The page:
Whilst several authors have documented the history of Nigeria (and significantly less many of its Army), rarely, if ever, has the impact of the politics of Nigeria on the Army, and vice-versa, formed the exclusive subject of study. This volume is an endeavor to fill that gap.
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The Nigerian Army is an institution that has played a pivotal role in the affairs of the Federal Republic of Nigeria. For more than half of the 57 years since Independence, Nigeria was directly ruled by a Military Government, largely composed of army officers, and always headed by one.
It is impossible to explore any facet of modern Nigerian history or society without the military (and in particular the Army) looming significantly. Whilst several authors have documented the history of Nigeria (and significantly less many of its Army), rarely, if ever, has the impact of the politics of Nigeria on the Army, and vice-versa, formed the exclusive subject of study. This volume is an endeavor to fill that gap.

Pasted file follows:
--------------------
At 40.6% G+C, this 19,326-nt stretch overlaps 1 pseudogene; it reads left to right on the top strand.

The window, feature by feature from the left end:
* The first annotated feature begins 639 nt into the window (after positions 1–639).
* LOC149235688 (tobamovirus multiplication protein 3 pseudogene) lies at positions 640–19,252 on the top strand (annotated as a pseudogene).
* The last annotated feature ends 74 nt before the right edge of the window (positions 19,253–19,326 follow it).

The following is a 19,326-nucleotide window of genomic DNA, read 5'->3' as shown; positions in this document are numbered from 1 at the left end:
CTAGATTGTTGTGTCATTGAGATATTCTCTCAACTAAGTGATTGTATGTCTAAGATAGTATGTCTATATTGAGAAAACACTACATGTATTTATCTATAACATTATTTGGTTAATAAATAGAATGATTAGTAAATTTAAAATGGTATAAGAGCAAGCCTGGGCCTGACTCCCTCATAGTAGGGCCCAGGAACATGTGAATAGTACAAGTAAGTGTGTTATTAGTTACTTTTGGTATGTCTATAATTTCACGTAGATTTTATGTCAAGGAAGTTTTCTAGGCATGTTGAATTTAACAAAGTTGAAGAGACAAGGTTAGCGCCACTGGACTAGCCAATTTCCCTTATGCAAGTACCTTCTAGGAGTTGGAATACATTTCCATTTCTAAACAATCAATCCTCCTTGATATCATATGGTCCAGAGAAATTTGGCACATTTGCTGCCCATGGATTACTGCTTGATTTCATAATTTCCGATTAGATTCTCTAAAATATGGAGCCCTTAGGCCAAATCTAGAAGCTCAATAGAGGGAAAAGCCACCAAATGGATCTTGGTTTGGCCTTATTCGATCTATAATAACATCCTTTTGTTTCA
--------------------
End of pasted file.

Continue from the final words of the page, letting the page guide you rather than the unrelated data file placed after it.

The period leading up to the Army's first overt entry into the politics of Nigeria is reviewed, firstly the pre-Independence period, and then the years immediately following independence. The effects of the Nigerianisation of the Army, especially of the officer corps, and of the policy decisions made following the passing of control over the Army from the British to the Nigerian Government are considered.
The political circumstances surrounding the Army's first overt entry into politics - the January 1966 coup - and the political performance of the subsequent first military regime are discussed, as a precursor to the second coup in July 1966.
The impact of the Army's direct involvement in politics on the military performance of both sides in the Civil War is explored.
After a nine-year interregnum, in July 1975 Nigeria returned to the era of coups, with at least eight attempted and successful coups, some of them bloody, over the next quarter century before the return to civilian rule in 1999. The personalities leading the resultant military Governments, and the policies of those Governments, are explored, in an attempt to discern their legacy on the political development of Nigeria, and on the Nigerian Army as an institution.
Author: Akintunde A. Akinkunmi